No, you’re not going insane. The book is a very intentional object:  no end-pages, the book block “sits” against the raw book boards, naked and exposed on the rough terrain of those boards, if you will.  The back of the book block is secured to the back board as a structural device.  This very raw object is clothed in a very elegant dust-jacket with a debossed and duo-tone printed, inlaid image.  Again, the effect is a raw object clothed with elegance (kind of like New Mexico and Santa Fe itself).  So, no, the book is not supposed to have front end-pages and the spine is not meant to be glued to anything…. you’re seeing right to the skeleton of a book.

In retrospect, I guess I should have paid closer attention to Himes description of this design (…naked and exposed…) and probably Braun’s description for Metier would not have struck me as it did. I have deferred to calling this spine design an open thread stitching and included this in my photobook definitions (sidebar).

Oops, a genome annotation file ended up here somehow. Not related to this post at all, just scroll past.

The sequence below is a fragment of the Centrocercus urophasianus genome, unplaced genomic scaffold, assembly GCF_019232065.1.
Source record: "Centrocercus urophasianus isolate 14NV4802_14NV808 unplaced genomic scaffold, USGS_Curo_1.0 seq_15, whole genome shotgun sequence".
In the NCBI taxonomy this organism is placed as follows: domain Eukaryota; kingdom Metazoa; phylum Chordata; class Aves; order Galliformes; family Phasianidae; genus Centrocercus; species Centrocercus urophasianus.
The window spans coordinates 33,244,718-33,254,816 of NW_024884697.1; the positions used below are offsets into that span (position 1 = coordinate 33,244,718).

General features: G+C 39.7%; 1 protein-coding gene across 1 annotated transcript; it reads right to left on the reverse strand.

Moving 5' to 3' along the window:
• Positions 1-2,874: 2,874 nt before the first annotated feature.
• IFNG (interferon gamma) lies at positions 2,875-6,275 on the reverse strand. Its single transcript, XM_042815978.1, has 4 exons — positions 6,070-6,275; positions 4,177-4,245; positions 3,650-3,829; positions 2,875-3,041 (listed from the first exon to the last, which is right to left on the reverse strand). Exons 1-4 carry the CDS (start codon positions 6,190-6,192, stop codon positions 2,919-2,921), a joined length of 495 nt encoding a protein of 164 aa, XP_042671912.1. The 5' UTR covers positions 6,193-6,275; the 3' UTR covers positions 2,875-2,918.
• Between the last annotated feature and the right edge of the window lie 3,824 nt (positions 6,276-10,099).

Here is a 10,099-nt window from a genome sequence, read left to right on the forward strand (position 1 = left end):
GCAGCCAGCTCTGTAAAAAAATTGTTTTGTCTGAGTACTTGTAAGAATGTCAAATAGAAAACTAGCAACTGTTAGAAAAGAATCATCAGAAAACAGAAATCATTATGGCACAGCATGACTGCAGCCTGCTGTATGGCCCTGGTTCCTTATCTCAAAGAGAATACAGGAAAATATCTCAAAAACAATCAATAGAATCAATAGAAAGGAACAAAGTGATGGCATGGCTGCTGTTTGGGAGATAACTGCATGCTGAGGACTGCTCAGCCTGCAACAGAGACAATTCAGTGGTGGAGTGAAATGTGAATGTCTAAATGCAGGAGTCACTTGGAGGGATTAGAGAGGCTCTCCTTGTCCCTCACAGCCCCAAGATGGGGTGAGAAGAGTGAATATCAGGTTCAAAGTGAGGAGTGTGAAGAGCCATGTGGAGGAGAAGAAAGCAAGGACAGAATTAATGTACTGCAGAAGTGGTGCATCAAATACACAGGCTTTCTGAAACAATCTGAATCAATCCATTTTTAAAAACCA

Since 2009, I have seen this open thread stitching become more common. I will admit that I am unsure why some book designers have included this particular aspect in their book design perhaps other than gain some attention as the open thread stitching did not see pertinent to the published work. Perhaps it is the cool thing to do for a book. I prefer to think of how form follows function. You should have a reason for ever aspect of your book design; paper selection, layout, text, captions, sequencing, binding, etc. if you desire to present a cohesive concept.